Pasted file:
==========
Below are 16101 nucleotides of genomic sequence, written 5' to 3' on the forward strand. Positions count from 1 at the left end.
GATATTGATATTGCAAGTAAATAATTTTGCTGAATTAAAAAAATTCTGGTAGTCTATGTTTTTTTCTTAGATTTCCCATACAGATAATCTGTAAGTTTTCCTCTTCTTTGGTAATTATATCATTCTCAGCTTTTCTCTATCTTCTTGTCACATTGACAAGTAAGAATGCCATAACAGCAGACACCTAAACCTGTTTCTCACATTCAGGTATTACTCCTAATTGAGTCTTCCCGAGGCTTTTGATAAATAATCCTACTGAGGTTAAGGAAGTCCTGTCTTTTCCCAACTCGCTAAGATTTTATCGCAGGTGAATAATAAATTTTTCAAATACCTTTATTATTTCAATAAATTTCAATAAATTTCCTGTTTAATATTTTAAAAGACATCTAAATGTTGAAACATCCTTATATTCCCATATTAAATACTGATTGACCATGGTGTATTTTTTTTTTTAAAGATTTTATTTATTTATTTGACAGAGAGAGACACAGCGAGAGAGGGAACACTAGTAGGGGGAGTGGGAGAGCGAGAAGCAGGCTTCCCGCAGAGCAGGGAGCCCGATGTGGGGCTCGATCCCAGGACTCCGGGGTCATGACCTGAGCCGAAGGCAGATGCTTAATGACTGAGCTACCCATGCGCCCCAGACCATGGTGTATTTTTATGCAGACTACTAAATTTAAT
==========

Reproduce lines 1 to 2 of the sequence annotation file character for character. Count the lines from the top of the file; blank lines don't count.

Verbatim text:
Below are 16101 nucleotides of genomic sequence, written 5' to 3' on the forward strand. Positions count from 1 at the left end.
GATATTGATATTGCAAGTAAATAATTTTGCTGAATTAAAAAAATTCTGGTAGTCTATGTTTTTTTCTTAGATTTCCCATACAGATAATCTGTAAGTTTTCCTCTTCTTTGGTAATTATATCATTCTCAGCTTTTCTCTATCTTCTTGTCACATTGACAAGTAAGAATGCCATAACAGCAGACACCTAAACCTGTTTCTCACATTCAGGTATTACTCCTAATTGAGTCTTCCCGAGGCTTTTGATAAATAATCCTACTGAGGTTAAGGAAGTCCTGTCTTTTCCCAACTCGCTAAGATTTTATCGCAGGTGAATAATAAATTTTTCAAATACCTTTATTATTTCAATAAATTTCAATAAATTTCCTGTTTAATATTTTAAAAGACATCTAAATGTTGAAACATCCTTATATTCCCATATTAAATACTGATTGACCATGGTGTATTTTTTTTTTTAAAGATTTTATTTATTTATTTGACAGAGAGAGACACAGCGAGAGAGGGAACACTAGTAGGGGGAGTGGGAGAGCGAGAAGCAGGCTTCCCGCAGAGCAGGGAGCCCGATGTGGGGCTCGATCCCAGGACTCCGGGGTCATGACCTGAGCCGAAGGCAGATGCTTAATGACTGAGCTACCCATGCGCCCCAGACCATGGTGTATTTTTATGCAGACTACTAAATTTAAT